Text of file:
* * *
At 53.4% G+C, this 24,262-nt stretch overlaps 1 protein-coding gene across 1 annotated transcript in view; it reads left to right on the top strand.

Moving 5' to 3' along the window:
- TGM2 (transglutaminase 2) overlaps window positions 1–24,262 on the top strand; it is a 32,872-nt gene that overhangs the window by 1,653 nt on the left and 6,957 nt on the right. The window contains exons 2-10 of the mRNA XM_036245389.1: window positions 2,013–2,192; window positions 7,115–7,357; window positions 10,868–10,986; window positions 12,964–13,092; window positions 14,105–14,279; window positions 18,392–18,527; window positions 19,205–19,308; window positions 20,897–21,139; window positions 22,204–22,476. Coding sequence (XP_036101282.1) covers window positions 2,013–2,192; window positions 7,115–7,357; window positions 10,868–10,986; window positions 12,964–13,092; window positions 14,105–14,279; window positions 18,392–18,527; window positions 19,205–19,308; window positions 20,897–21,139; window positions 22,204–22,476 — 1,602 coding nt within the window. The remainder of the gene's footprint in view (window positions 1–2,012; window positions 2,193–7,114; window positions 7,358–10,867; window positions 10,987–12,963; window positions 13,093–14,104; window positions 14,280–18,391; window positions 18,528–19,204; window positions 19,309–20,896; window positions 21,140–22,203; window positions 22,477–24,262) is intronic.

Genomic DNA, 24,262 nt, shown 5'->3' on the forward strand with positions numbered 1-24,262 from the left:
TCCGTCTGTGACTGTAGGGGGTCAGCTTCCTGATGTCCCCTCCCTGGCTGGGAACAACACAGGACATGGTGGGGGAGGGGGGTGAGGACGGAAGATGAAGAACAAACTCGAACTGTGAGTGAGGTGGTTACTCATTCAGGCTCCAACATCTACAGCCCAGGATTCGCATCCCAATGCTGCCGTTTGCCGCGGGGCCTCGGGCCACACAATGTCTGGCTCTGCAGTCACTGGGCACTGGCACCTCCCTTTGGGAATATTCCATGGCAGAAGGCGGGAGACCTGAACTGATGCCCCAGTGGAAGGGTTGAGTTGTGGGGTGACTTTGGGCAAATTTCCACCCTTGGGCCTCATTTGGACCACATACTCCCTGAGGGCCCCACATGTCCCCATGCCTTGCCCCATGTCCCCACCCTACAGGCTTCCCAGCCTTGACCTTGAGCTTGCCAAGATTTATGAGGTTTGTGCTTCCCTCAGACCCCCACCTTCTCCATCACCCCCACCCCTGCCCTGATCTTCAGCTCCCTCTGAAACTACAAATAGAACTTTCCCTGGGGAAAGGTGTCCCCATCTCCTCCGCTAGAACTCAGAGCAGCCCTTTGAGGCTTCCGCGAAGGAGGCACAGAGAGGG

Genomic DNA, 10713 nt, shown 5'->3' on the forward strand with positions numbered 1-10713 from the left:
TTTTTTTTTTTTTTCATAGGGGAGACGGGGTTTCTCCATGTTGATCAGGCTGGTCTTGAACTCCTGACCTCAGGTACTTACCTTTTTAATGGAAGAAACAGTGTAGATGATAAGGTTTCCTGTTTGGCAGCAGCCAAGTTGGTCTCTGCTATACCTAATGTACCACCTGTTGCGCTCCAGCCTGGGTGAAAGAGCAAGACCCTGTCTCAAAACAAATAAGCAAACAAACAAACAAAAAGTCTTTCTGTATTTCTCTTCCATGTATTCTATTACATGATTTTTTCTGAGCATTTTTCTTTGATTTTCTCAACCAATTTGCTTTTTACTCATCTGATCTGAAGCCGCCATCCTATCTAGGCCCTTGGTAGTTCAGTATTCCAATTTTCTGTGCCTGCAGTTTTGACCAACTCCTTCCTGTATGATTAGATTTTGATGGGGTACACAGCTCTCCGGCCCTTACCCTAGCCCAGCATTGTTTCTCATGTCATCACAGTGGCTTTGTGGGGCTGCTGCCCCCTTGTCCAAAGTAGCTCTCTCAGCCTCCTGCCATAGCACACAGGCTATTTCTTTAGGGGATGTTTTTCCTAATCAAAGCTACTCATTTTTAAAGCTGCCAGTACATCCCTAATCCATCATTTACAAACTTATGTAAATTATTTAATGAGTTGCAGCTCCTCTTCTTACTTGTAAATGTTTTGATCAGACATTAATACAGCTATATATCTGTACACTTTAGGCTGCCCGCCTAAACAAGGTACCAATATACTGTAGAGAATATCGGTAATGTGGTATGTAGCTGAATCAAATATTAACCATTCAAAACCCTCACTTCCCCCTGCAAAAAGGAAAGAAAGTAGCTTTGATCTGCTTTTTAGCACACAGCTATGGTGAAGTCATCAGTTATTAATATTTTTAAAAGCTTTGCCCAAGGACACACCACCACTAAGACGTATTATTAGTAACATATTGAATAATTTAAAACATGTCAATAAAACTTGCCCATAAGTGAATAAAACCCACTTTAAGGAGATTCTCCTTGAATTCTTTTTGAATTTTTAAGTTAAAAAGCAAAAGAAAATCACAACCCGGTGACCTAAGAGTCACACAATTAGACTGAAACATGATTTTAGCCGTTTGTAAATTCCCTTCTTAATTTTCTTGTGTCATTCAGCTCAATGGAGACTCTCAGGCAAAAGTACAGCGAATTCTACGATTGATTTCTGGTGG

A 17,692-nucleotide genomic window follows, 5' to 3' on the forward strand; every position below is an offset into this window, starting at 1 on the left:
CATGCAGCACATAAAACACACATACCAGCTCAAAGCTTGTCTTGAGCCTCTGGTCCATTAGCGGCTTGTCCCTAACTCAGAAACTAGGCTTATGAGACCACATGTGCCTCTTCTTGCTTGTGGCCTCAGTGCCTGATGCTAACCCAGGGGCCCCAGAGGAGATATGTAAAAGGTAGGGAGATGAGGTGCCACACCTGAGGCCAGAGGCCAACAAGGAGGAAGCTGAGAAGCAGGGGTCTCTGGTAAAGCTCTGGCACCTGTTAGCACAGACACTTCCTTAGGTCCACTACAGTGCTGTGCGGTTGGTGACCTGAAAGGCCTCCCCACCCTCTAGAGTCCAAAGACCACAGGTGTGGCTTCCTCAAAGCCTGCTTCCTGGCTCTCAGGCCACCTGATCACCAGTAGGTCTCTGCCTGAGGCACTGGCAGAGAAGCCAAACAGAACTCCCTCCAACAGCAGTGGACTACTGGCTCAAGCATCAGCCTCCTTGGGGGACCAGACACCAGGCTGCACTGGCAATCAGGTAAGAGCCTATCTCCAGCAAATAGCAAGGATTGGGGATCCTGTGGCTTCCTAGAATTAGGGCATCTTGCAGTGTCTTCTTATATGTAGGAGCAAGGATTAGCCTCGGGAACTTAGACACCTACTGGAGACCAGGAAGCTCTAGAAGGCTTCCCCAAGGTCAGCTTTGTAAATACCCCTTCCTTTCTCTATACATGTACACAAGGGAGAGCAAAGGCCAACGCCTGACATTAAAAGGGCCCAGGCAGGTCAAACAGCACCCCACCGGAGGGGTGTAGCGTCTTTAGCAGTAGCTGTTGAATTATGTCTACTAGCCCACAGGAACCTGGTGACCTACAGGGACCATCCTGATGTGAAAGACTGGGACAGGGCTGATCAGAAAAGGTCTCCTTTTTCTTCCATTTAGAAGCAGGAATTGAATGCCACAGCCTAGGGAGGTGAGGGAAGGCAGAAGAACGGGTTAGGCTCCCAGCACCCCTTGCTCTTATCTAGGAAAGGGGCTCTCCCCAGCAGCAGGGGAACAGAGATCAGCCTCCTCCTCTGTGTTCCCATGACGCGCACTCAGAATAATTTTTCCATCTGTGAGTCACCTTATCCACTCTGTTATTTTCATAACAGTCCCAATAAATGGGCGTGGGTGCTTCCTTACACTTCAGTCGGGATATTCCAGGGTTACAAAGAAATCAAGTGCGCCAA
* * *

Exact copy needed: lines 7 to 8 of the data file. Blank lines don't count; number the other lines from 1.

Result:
TTTTTTTTTTTTTTCATAGGGGAGACGGGGTTTCTCCATGTTGATCAGGCTGGTCTTGAACTCCTGACCTCAGGTACTTACCTTTTTAATGGAAGAAACAGTGTAGATGATAAGGTTTCCTGTTTGGCAGCAGCCAAGTTGGTCTCTGCTATACCTAATGTACCACCTGTTGCGCTCCAGCCTGGGTGAAAGAGCAAGACCCTGTCTCAAAACAAATAAGCAAACAAACAAACAAAAAGTCTTTCTGTATTTCTCTTCCATGTATTCTATTACATGATTTTTTCTGAGCATTTTTCTTTGATTTTCTCAACCAATTTGCTTTTTACTCATCTGATCTGAAGCCGCCATCCTATCTAGGCCCTTGGTAGTTCAGTATTCCAATTTTCTGTGCCTGCAGTTTTGACCAACTCCTTCCTGTATGATTAGATTTTGATGGGGTACACAGCTCTCCGGCCCTTACCCTAGCCCAGCATTGTTTCTCATGTCATCACAGTGGCTTTGTGGGGCTGCTGCCCCCTTGTCCAAAGTAGCTCTCTCAGCCTCCTGCCATAGCACACAGGCTATTTCTTTAGGGGATGTTTTTCCTAATCAAAGCTACTCATTTTTAAAGCTGCCAGTACATCCCTAATCCATCATTTACAAACTTATGTAAATTATTTAATGAGTTGCAGCTCCTCTTCTTACTTGTAAATGTTTTGATCAGACATTAATACAGCTATATATCTGTACACTTTAGGCTGCCCGCCTAAACAAGGTACCAATATACTGTAGAGAATATCGGTAATGTGGTATGTAGCTGAATCAAATATTAACCATTCAAAACCCTCACTTCCCCCTGCAAAAAGGAAAGAAAGTAGCTTTGATCTGCTTTTTAGCACACAGCTATGGTGAAGTCATCAGTTATTAATATTTTTAAAAGCTTTGCCCAAGGACACACCACCACTAAGACGTATTATTAGTAACATATTGAATAATTTAAAACATGTCAATAAAACTTGCCCATAAGTGAATAAAACCCACTTTAAGGAGATTCTCCTTGAATTCTTTTTGAATTTTTAAGTTAAAAAGCAAAAGAAAATCACAACCCGGTGACCTAAGAGTCACACAATTAGACTGAAACATGATTTTAGCCGTTTGTAAATTCCCTTCTTAATTTTCTTGTGTCATTCAGCTCAATGGAGACTCTCAGGCAAAAGTACAGCGAATTCTACGATTGATTTCTGGTGG

A 17,692-nucleotide genomic window follows, 5' to 3' on the forward strand; every position below is an offset into this window, starting at 1 on the left: